Biosystems - Biotechnology - Life Science

RNA Making a Move

Do not expect RNA to sit still. Although structural investigations typically illustrate a single, more or less static picture of an RNA, most RNAs most undergo conformational changes to exert their cellular function.

Do not expect RNA to sit still. Although structural investigations typically illustrate a single, more or less static picture of an RNA, most RNAs most undergo conformational changes to exert their cellular function.

In a recent Open Access review in WIREs RNA, Dagenais et al. from the Université de Montréal, Canada report on how they gained novel insights into RNA dynamics by comparing structures of different conformational states. Their review is based on several recent high-resolution structures of the Neurospora Varkud satellite ribozyme. NMR structures of several individual subdomains of this catalytic RNA were determined as part of a divide-and-conquer approach to generate a three-dimensional model in solution. In addition, crystal structures were determined for active-site variants of the complete ribozyme that were trapped in a pre-catalytic state. By comparing the NMR and crystal structures, the authors present a detailed and complete portrait of the structural and dynamic properties of this catalytic RNA. In general agreement with previous biochemical and biophysical characterizations of the VS ribozyme, these recent structural studies provide a coherent atomic view into how the ribozyme recognizes and cleaves its stem-loop substrate.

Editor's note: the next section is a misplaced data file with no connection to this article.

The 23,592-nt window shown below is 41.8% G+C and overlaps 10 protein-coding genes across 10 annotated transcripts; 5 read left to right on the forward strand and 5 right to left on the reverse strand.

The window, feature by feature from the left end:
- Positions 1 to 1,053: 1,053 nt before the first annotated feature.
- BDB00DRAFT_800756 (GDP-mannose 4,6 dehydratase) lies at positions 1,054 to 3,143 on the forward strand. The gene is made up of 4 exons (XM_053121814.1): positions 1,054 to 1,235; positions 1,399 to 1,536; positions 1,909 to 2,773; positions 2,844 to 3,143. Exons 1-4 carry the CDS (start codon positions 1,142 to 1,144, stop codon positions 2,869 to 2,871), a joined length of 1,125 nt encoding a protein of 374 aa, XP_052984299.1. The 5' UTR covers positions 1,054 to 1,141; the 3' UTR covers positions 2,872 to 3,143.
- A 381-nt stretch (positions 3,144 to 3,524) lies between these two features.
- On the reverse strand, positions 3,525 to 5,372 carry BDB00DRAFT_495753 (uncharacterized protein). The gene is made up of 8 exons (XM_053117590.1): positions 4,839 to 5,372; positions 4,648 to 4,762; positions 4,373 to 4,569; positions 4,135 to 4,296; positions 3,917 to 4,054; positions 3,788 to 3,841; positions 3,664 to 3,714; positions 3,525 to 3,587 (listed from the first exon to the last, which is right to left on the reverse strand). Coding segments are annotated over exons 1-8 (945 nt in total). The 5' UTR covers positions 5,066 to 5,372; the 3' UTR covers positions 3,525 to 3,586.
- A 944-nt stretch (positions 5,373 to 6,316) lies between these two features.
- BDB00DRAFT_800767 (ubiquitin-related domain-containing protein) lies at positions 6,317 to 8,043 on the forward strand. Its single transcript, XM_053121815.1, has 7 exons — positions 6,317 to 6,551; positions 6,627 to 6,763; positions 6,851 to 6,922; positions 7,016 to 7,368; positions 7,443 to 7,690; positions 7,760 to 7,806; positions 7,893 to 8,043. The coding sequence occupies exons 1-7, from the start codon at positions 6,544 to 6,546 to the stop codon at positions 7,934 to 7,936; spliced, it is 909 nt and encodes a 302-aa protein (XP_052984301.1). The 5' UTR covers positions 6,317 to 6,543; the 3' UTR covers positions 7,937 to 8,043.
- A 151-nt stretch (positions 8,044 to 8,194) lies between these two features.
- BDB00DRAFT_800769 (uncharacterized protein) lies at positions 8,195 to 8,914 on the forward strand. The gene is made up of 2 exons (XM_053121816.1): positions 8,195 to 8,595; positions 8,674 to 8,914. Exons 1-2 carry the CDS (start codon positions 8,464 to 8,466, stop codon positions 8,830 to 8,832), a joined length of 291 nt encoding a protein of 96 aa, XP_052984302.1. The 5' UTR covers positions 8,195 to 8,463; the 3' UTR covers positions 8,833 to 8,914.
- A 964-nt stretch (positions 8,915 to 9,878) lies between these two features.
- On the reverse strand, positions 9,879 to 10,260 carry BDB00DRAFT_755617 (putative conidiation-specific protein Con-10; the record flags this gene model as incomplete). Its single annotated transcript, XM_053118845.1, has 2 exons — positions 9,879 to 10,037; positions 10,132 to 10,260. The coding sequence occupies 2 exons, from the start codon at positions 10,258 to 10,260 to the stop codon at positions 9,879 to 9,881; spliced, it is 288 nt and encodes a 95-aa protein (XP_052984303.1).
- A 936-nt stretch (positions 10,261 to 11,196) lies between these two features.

Like many RNAs, the VS ribozyme dances to its own tune, undergoing dynamic exchange between multiple conformational states before cleaving its substrate. A few well-choreographed moves bring the ribozyme to the ultimate cleavage step: recognition of its substrate by a kissing-loop interaction followed by activation of the substrate via helix shifting and formation of the active site via a loop-loop interaction. By integrating the most recent structural studies, the subtlety of each of these moves is brought to light.

Text kindly contributed by the authors.

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